The Census: Learning to Count Decade by DecadeShareThis
One of the glaring omissions in the Census survey is an option for individuals to identify as lesbian, gay, bisexual or transgender (LGBT) alongside their race and ethnicity. In fact, LGBT folks can only be identified as LGBT if they are cohabiting couples who identify one partner as a "husband/wife" or "unmarried partner." This has been disappointing to many LGBT community members that are not partnered or if partnered do not live together. Instead of giving up on Census 2010, LGBT Latinas(os) are turning up the heat and promoting participation strongly. In Los Angeles, the Latino Equality Alliance (LEA), an alliance of Lesbian, Gay, Bisexual and Transgender community based groups, in collaboration with the Census Bureau and MALDEF (Mexican American Legal Defense and Education Fund), have taken on the task of promoting LGBT Latina(o) participation in the Census 2010.
It is clear to LGBT Latinos that encouraging participation in the 2010 Census benefits the Latina(o) community in several ways. Accurate counts in the Census promote better representation for communities of color and underrepresented families. Education and media campaigns also encourage marginalized Latina(o) LGBT communities to demand equal treatment from federal institutions. More importantly, demographic information will provide much needed data for underrepresented communities to validate their needs and make claims on their own behalf. Getting counted means that government investment in the community will increase by having proper representation and policy; but it also means that this data can help LGBT communities to make claims about the needs, per population in major cities like Los Angeles, for health and human services and even LGBT organizational support from public and private entities. Demography becomes important to stake claims about what resources are in dire need around the city per community, especially when service disparities exist.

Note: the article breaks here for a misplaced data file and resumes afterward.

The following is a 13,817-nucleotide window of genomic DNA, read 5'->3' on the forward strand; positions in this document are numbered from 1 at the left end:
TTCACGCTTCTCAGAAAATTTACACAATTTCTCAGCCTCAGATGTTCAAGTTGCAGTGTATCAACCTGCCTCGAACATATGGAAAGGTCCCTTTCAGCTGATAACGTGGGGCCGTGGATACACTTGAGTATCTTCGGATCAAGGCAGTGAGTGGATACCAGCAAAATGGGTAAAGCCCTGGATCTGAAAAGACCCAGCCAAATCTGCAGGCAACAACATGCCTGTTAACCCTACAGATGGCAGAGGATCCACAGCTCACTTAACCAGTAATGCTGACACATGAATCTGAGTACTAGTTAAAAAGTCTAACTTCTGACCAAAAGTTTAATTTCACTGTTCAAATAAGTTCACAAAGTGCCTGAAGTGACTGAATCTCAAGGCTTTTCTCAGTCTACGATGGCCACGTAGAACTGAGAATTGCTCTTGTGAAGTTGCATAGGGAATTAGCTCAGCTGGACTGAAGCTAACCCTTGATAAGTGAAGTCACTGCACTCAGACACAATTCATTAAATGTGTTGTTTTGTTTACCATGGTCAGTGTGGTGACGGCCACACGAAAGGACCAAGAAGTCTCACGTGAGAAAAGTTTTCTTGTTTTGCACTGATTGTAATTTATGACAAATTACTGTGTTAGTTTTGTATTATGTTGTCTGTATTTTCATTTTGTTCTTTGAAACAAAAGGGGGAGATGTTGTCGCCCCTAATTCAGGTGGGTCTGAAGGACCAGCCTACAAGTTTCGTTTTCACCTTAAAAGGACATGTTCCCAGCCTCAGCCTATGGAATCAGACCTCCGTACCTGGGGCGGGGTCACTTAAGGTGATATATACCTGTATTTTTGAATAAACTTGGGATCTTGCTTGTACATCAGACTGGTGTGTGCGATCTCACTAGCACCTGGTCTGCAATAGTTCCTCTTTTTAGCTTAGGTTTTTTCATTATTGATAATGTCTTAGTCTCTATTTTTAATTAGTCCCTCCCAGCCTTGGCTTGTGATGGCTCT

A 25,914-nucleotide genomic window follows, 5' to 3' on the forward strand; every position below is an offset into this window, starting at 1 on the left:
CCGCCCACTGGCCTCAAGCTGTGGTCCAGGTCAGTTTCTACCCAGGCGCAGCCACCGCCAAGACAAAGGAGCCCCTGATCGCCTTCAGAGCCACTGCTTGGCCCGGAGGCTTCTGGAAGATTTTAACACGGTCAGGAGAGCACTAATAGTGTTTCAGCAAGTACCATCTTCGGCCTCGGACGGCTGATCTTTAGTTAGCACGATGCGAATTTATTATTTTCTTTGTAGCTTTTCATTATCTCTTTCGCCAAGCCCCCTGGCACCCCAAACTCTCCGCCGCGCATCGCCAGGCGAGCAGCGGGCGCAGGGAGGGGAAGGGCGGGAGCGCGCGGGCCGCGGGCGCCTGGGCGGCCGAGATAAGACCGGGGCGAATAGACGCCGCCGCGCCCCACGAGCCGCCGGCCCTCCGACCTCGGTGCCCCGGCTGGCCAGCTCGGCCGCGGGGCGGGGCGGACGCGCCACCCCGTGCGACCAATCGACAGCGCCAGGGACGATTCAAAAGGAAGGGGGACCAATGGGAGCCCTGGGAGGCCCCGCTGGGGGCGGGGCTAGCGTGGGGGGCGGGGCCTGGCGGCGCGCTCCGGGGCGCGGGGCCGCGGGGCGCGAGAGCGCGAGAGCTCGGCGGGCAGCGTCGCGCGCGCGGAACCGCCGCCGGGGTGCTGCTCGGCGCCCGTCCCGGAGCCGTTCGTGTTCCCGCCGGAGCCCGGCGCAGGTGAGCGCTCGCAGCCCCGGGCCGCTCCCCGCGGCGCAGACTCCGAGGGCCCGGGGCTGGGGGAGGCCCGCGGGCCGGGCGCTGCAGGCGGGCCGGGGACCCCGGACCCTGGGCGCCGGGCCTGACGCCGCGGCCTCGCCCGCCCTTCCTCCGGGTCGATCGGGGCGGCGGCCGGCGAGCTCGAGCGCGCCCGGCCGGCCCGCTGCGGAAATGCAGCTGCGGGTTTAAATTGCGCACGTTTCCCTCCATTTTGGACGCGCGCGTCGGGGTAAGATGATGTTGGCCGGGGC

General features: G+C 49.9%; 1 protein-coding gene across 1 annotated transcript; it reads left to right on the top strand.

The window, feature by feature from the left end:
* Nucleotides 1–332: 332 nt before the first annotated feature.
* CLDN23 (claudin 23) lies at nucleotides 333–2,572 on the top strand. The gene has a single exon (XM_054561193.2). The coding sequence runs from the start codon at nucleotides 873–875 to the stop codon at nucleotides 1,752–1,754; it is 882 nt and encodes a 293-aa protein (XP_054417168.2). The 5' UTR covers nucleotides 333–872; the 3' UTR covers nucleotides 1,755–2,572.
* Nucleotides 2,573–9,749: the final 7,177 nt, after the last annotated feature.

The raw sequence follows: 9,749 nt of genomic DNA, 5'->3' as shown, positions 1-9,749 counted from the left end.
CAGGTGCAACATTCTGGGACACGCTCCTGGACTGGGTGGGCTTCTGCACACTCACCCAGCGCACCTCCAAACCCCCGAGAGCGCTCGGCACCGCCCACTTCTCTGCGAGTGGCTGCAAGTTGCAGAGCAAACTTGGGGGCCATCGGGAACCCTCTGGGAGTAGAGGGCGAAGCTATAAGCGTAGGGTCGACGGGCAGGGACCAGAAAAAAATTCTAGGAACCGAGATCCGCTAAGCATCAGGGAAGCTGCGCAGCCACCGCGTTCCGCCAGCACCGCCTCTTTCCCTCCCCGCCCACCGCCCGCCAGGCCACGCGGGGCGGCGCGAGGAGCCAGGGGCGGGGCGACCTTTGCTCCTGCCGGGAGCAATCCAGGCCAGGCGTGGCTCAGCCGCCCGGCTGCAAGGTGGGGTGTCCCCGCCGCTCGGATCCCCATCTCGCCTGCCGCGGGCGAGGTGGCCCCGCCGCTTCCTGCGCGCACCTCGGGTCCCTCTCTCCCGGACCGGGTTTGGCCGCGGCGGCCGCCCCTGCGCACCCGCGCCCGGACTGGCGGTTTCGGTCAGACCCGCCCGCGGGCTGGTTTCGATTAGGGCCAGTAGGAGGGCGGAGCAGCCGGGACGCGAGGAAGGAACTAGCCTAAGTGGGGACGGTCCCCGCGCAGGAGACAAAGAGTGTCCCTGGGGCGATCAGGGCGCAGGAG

For many years, the constitutional mandate that is the Census has been imbued with many problematic assumptions on categories of race, ethnicity and nationality. In the aftermath of the Civil Rights Movement it was used to encourage proper representation of key marginalized communities. Redistricting and representation in the House of Representatives have become important factors in bringing needed investment to poor communities. Based on analyses of the American Community Survey, UCLA's Williams Institute found that of the 84,400 same-sex couples identified in California 24% are Latinas(os). Of these, 71% are of Mexican origin and 15% of Central American origin. Of these couples, the survey found Lesbian, Gay, and Bisexual (LGB) people of color reside in communities of their ethnic background rather than "gay friendly" cities like West Hollywood. (Transgender individuals were not surveyed.)
Communities of color are often in peril of losing representation due to redistricting, and this threat can be traced to Census undercount. The undercount itself has many roots, dating back to the past uses of the Census to fuel and justify nativist ideologies, as well as segregation policies. Such precedence has led entire communities to distrust and question the uses of the Census. Another undercount culprit is the diverse household, with documented and undocumented family members under one roof, for whom properly counting their households conjures up fear of government intervention in their immigration situation. Other complex reasons involve the precarious housing situation of immigrants as well as indigent communities, who may also be Lesbian, Gay, Bisexual and Transgender. Many people of color simply do not want the government in their living rooms.